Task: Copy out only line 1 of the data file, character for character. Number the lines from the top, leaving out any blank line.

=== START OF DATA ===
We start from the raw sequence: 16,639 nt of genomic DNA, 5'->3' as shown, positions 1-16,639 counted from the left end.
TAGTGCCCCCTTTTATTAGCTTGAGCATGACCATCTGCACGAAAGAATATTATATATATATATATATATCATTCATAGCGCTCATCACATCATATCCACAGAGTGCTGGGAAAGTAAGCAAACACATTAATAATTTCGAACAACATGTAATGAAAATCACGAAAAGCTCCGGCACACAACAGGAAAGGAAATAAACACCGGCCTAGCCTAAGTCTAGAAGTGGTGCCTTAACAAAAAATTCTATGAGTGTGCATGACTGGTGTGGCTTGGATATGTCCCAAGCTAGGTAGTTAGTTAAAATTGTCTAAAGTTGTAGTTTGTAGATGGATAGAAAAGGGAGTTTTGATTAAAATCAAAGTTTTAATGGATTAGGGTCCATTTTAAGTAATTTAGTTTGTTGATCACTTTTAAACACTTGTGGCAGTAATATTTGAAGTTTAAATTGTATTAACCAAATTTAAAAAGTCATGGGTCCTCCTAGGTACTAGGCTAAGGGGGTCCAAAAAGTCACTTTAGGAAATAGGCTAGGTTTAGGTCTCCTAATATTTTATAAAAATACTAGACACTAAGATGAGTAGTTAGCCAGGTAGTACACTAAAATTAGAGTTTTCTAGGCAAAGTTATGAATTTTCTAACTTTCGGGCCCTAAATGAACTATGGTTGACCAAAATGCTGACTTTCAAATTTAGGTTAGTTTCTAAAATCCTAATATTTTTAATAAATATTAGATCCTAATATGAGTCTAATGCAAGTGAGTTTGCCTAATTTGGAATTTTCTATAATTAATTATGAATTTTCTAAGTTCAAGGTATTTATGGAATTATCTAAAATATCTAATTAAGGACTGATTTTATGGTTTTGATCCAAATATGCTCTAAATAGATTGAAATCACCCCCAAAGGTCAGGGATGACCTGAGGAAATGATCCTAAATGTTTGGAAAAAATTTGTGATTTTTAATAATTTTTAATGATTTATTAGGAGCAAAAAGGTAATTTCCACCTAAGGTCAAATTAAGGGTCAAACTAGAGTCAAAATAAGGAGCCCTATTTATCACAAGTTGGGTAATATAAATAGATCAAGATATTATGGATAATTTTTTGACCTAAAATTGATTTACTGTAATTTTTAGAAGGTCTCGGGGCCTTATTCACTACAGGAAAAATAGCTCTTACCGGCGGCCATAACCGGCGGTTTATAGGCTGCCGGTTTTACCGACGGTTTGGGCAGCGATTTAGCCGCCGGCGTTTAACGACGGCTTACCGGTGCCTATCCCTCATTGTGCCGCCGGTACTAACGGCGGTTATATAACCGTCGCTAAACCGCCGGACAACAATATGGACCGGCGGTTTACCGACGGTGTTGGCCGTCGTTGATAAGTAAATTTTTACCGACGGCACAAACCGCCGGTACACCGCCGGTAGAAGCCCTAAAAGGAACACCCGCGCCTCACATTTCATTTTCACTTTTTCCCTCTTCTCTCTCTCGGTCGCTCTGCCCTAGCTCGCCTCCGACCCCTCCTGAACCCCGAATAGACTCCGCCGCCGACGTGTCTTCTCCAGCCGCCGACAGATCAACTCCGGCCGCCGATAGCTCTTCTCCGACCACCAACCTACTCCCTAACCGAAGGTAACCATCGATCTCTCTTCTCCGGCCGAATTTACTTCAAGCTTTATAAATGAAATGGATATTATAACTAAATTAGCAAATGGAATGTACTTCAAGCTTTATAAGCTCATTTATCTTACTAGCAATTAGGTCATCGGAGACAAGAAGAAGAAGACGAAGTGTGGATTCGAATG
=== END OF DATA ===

We start from the raw sequence: 16,639 nt of genomic DNA, 5'->3' as shown, positions 1-16,639 counted from the left end.